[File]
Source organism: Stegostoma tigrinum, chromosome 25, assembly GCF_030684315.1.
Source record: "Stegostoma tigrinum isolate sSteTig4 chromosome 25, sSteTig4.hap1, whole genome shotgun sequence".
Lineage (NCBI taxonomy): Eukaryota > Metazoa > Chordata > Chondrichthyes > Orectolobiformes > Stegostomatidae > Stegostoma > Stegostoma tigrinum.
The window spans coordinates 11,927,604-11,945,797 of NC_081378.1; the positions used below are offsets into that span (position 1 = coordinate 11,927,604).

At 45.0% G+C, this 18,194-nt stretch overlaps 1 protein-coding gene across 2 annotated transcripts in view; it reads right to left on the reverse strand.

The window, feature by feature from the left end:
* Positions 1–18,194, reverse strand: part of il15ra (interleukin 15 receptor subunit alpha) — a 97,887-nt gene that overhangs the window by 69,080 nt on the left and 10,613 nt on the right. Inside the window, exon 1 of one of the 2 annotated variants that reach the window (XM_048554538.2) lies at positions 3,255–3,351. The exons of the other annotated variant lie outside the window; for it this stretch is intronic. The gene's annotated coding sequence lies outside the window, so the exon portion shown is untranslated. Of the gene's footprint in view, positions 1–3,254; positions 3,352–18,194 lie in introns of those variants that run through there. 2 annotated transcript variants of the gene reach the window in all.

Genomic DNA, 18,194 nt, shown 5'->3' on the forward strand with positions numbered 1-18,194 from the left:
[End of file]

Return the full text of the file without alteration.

Source organism: Stegostoma tigrinum, chromosome 25, assembly GCF_030684315.1.
Source record: "Stegostoma tigrinum isolate sSteTig4 chromosome 25, sSteTig4.hap1, whole genome shotgun sequence".
Lineage (NCBI taxonomy): Eukaryota > Metazoa > Chordata > Chondrichthyes > Orectolobiformes > Stegostomatidae > Stegostoma > Stegostoma tigrinum.
The window spans coordinates 11,927,604-11,945,797 of NC_081378.1; the positions used below are offsets into that span (position 1 = coordinate 11,927,604).

At 45.0% G+C, this 18,194-nt stretch overlaps 1 protein-coding gene across 2 annotated transcripts in view; it reads right to left on the reverse strand.

The window, feature by feature from the left end:
* Positions 1–18,194, reverse strand: part of il15ra (interleukin 15 receptor subunit alpha) — a 97,887-nt gene that overhangs the window by 69,080 nt on the left and 10,613 nt on the right. Inside the window, exon 1 of one of the 2 annotated variants that reach the window (XM_048554538.2) lies at positions 3,255–3,351. The exons of the other annotated variant lie outside the window; for it this stretch is intronic. The gene's annotated coding sequence lies outside the window, so the exon portion shown is untranslated. Of the gene's footprint in view, positions 1–3,254; positions 3,352–18,194 lie in introns of those variants that run through there. 2 annotated transcript variants of the gene reach the window in all.

Genomic DNA, 18,194 nt, shown 5'->3' on the forward strand with positions numbered 1-18,194 from the left: